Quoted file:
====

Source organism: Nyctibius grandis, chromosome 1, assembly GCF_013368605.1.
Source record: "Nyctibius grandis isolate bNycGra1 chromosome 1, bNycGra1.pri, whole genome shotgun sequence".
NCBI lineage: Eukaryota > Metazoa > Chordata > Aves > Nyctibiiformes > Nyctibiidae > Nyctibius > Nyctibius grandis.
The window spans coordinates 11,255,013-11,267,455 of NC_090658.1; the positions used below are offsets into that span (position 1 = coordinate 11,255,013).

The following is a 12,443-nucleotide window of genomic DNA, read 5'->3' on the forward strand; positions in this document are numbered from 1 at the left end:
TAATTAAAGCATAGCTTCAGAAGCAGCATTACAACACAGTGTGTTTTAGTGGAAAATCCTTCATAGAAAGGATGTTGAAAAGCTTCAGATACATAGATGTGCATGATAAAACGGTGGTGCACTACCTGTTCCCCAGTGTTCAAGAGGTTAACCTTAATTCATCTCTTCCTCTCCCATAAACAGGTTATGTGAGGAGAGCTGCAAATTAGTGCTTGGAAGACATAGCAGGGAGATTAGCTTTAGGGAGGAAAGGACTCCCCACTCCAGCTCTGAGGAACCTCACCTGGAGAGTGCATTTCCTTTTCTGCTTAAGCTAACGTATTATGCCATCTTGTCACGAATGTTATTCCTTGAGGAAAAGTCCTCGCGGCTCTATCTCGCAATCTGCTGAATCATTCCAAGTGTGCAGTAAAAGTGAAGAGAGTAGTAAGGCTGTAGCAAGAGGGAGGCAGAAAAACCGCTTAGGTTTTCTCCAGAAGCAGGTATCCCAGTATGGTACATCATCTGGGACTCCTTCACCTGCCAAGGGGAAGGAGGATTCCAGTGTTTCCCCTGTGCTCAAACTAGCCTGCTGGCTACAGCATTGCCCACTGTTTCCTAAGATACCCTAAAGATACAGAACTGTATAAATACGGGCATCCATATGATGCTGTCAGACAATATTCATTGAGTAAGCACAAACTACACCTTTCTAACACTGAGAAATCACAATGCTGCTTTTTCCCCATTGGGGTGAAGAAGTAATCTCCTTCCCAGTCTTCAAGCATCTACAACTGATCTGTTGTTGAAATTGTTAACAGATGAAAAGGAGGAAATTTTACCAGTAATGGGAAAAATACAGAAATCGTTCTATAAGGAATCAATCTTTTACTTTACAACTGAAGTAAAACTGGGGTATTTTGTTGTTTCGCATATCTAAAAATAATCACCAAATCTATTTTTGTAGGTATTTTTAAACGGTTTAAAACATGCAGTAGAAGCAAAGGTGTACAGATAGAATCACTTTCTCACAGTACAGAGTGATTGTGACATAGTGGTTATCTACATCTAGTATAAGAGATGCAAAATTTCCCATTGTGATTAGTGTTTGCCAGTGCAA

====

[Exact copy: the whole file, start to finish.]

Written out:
Source organism: Nyctibius grandis, chromosome 1, assembly GCF_013368605.1.
Source record: "Nyctibius grandis isolate bNycGra1 chromosome 1, bNycGra1.pri, whole genome shotgun sequence".
NCBI lineage: Eukaryota > Metazoa > Chordata > Aves > Nyctibiiformes > Nyctibiidae > Nyctibius > Nyctibius grandis.
The window spans coordinates 11,255,013-11,267,455 of NC_090658.1; the positions used below are offsets into that span (position 1 = coordinate 11,255,013).

The following is a 12,443-nucleotide window of genomic DNA, read 5'->3' on the forward strand; positions in this document are numbered from 1 at the left end:
TAATTAAAGCATAGCTTCAGAAGCAGCATTACAACACAGTGTGTTTTAGTGGAAAATCCTTCATAGAAAGGATGTTGAAAAGCTTCAGATACATAGATGTGCATGATAAAACGGTGGTGCACTACCTGTTCCCCAGTGTTCAAGAGGTTAACCTTAATTCATCTCTTCCTCTCCCATAAACAGGTTATGTGAGGAGAGCTGCAAATTAGTGCTTGGAAGACATAGCAGGGAGATTAGCTTTAGGGAGGAAAGGACTCCCCACTCCAGCTCTGAGGAACCTCACCTGGAGAGTGCATTTCCTTTTCTGCTTAAGCTAACGTATTATGCCATCTTGTCACGAATGTTATTCCTTGAGGAAAAGTCCTCGCGGCTCTATCTCGCAATCTGCTGAATCATTCCAAGTGTGCAGTAAAAGTGAAGAGAGTAGTAAGGCTGTAGCAAGAGGGAGGCAGAAAAACCGCTTAGGTTTTCTCCAGAAGCAGGTATCCCAGTATGGTACATCATCTGGGACTCCTTCACCTGCCAAGGGGAAGGAGGATTCCAGTGTTTCCCCTGTGCTCAAACTAGCCTGCTGGCTACAGCATTGCCCACTGTTTCCTAAGATACCCTAAAGATACAGAACTGTATAAATACGGGCATCCATATGATGCTGTCAGACAATATTCATTGAGTAAGCACAAACTACACCTTTCTAACACTGAGAAATCACAATGCTGCTTTTTCCCCATTGGGGTGAAGAAGTAATCTCCTTCCCAGTCTTCAAGCATCTACAACTGATCTGTTGTTGAAATTGTTAACAGATGAAAAGGAGGAAATTTTACCAGTAATGGGAAAAATACAGAAATCGTTCTATAAGGAATCAATCTTTTACTTTACAACTGAAGTAAAACTGGGGTATTTTGTTGTTTCGCATATCTAAAAATAATCACCAAATCTATTTTTGTAGGTATTTTTAAACGGTTTAAAACATGCAGTAGAAGCAAAGGTGTACAGATAGAATCACTTTCTCACAGTACAGAGTGATTGTGACATAGTGGTTATCTACATCTAGTATAAGAGATGCAAAATTTCCCATTGTGATTAGTGTTTGCCAGTGCAA